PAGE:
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Hamilton (Lyric Theatre) - 2 hours 50 minutes (including a 20 minute interval)

Get excited. Mighty excited. For all the hype surrounding the arrival of Hamilton, the musical in Sydney is justified.


It is an incredible, spine tingling history lesson, packaged as entertainment par excellence, much of it delivered as readily digestible hip-hop, together with classic Broadway song writing.

Photos by Daniel Boud


The entire story unfolds through the lyrics and it is crystal clear, unfolding at pace.


Wow! Simply Wow! We have seen nothing like it.


Alexander Hamilton (11th January, 1755 – 12th July, 1804) rose from poverty to become an influential figure in US politics, a Founding Father no less.


A penniless immigrant from the Caribbean, his father deserted him and his mother died when he was 12, so Hamilton had to find a way to survive.


With a towering intellect and the gift of the gab, he was never afraid of speaking his mind. In fact, he revelled in doing so.


At age 19, he befriended a man named Aaron Burr, who would become his adversary – a man with whom he would lock horns on countless occasions and who would grow to resent Hamilton. Burr would rise to the position of US vice president.

Hamilton’s notoriety grew during the American War of Independence – begun by delegates from 13 colonies ofBritish America against Great Britain – when he became George Washington’s right-hand man.


King George III was supremely confident he had the forces to defend territory. In the musical he is presented as an arrogant and vindictive narcissist who loved power and control.


After the war, both Hamilton and Burr went on to become lawyers.


Hamilton accepted a position as the first Secretary of the Treasury.


That resulted in a series of ding dong battles with the first Secretary of State Thomas Jefferson.


A couple of head-to-head rap contests between the pair, initiated by President Washington, present as verbal jousting at its finest.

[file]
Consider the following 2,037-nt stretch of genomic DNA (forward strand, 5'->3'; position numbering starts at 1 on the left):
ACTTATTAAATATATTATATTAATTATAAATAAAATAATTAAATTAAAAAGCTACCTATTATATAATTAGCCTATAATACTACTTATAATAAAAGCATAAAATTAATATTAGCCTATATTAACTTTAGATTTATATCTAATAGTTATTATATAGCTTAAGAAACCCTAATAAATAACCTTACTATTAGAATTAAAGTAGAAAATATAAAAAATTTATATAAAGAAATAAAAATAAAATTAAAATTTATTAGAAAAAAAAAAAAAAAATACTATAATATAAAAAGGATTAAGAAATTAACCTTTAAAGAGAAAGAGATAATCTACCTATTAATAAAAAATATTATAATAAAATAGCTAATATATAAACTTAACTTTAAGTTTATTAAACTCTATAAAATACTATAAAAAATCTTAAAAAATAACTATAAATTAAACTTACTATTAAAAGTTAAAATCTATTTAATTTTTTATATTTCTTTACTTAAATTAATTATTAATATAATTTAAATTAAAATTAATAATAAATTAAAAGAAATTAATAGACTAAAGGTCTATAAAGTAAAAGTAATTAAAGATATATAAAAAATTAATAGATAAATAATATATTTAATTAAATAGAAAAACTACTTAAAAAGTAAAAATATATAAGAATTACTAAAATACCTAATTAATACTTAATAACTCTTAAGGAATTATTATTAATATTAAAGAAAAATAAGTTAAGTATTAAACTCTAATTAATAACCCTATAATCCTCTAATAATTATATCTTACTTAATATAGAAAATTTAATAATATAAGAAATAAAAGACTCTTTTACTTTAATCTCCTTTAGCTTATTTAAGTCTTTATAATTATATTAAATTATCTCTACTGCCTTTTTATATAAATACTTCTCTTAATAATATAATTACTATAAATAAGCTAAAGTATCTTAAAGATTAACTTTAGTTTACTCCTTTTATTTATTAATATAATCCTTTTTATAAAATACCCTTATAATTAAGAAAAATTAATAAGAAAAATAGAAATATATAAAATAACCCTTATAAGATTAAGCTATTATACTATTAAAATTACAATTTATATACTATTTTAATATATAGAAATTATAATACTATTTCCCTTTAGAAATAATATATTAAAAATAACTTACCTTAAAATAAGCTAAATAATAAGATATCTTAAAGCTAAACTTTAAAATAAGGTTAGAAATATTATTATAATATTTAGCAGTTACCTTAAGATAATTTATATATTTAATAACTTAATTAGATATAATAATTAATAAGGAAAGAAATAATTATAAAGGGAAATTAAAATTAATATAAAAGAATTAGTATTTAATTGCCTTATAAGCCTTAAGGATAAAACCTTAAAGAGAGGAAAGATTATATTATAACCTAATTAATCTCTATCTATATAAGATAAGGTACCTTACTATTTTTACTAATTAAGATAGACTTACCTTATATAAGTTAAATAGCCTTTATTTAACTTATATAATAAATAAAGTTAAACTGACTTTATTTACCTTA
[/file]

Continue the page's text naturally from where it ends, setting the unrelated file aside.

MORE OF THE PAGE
Hamilton had earlier married into a wealthy family, but that union was not without its difficulties.

All this and much more is explored in Hamilton, the musical.


Importantly, following the storyline with no previous knowledge of Alexander Hamilton is a piece of cake.


Hamilton explodes onto the stage from its opening salvo.


It presents a captivating first number, during which we learn about Hamilton’s formative years.


The dynamite script (book, music and lyrics by Lin-Manuel Miranda, inspired by the book Alexander Hamilton by Ron Chernow) adds layers as each song gives us more of the Hamilton story as well as providing insight into those tumultuous times.


Tension is the name of the game and Hamilton is inevitably at the centre of it, never backing away from a fight.


The musical showcases those who played a significant role in his life, drawing out their strengths and peccadilloes.

The music is triumphant – often bold and brash and uplifting, but not without moments of tenderness.


Vocally, the 21-strong cast is uniformly strong through a total of 34 numbers (17 in each act).


Leading the charge is Jason Arrow as the man with seemingly never enough time on his hands.


He presents a confident, driven visage.


Lyndon Watts is outstanding as Aaron Burr, transitioning his character from non-confrontational to resentful.


It is hard to move past Victory Ndukwe as the effusive, larger than life character of, firstly, Hamilton collaborator Marquis de Lafayette and, after interval, Thomas Jefferson. His is a truly dominant display.

Matu Ngaropo is a steady hand as George Washington.


Marty Alex makes the most of his opportunities, firstly as a loyal Hamilton ally and later as his son, Philip.


The scene stealer is Brent Hill as the uppity King George, who generates a rousing reception when he parades onto the stage carrying a sceptre, resplendent in regal red, gold and white fur.


His opening number – which he milks for all its worth ... and, boy, does he know how to – is undoubtedly one of the show’s highlights.

Chloe Zuel as Eliza and Akina Edmonds as Angelica leave an indelible imprint as two close knit sisters, further united by their love for Hamilton.


Hamilton is not a musical alone, for it features many flawlessly choreographed dance routines (the choreographer is Andy Blankenbuehler).


The single stage design (scenic design is by David Korins), dominated by solid wood, brick and rope, presents a sense of place.


The costumes (designed by Paul Tazewell) – elaborate and colourful – are particularly evocative, capturing the period.


Hamilton is a masterful work, directed by Thomas Kail, which can justifiably take its place as one of the finest musicals of all time.


It is innovative, easily relatable and totally captivating.

No wonder it collected 11 Tony Awards, including Best Musical along with the Pulitzer Prize for Drama.


You need to buy a ticket to see it for you will be richer for having done so.


Two hours 50 minutes, including a 20-minute interval, Hamilton is playing at the Lyric Theatre in Sydney.